It is best not to use jargon. You may think otherwise, but it makes your writing harder to understand.

After writing about the virtues of easy-to-read writing, I re-read earlier stories on this site and found shocking examples of management jargon.

For example, in Managing change: keeping a lid on panic I wrote about ‘participative management’.

Could I have written the story without using jargon?

Ambiguous language, bad language

‘Participative management is ambiguous – it could mean a number of things. And the five syllable word ‘participative’ worries me on a number of fronts.

The phrase is typical of the highfalutin jargon-laden nonsense empty-headed bosses puff themselves up with.

Yes, I confess it is bad. Yet I don’t think it would be possible to write about the subject without using the term.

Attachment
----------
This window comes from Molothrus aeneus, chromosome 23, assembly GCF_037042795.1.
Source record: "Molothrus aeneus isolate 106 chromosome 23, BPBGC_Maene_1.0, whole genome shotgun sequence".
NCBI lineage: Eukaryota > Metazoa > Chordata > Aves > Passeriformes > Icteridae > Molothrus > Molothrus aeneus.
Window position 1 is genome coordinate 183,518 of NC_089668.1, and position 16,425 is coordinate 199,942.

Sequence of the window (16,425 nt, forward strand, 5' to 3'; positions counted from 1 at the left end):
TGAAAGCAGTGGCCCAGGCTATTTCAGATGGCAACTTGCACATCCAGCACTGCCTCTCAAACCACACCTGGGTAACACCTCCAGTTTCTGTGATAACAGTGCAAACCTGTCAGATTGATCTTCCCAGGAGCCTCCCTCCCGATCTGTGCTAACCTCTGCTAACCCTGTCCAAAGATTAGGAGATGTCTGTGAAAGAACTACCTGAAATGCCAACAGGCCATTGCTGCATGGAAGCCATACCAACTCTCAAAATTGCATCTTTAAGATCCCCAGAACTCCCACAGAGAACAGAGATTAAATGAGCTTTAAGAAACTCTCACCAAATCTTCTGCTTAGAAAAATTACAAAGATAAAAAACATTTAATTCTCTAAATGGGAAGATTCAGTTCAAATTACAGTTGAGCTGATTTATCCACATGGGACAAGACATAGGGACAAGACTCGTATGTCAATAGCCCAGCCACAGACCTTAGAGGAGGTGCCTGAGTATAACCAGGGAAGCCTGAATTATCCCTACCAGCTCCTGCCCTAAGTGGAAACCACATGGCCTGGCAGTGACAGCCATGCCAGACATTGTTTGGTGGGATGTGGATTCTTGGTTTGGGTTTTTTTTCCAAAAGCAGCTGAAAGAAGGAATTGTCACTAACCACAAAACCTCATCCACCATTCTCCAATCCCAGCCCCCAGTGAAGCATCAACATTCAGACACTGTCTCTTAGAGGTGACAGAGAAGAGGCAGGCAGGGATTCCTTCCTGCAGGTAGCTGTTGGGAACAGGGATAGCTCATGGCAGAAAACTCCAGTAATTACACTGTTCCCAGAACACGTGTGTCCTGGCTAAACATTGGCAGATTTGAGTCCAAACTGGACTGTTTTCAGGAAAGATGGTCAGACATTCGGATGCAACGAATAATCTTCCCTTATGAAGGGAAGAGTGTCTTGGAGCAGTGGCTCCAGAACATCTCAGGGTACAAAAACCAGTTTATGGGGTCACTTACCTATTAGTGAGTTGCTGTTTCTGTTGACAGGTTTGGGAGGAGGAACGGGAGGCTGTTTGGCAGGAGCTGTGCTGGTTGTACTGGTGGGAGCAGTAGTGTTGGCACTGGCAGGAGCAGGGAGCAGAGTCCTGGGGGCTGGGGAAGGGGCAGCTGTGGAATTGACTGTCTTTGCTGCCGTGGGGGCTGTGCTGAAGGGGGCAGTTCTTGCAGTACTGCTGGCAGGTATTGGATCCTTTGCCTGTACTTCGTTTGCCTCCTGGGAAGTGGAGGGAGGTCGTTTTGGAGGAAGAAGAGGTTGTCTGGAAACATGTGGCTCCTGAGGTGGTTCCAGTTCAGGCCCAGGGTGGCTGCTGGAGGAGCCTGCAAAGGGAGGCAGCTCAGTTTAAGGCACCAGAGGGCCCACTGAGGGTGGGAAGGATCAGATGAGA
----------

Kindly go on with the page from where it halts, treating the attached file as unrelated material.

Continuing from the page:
I thought of going back and changing the term to ‘open management’. The term is still a tad wanky and ambiguous, but ‘open’ is miles better than ‘participative’.

Warning: Jargon

The problem is, nobody understands what the term ‘open management’ means. You could almost say the same about ‘participative management’. But management experts and academics understand the term.

Google lists 170,000 entries for ‘participative management’. They mainly refer to the same thing.

It lists 73,000 entries for ‘open management’. One look at the first page of entries shows the term used in a variety of ways – in some cases for complicated information technology things.

So, it looks as if we are stuck with ‘participative management’ and hundreds of other management terms. In my next post we’ll look at how to use them and not lose our readers.

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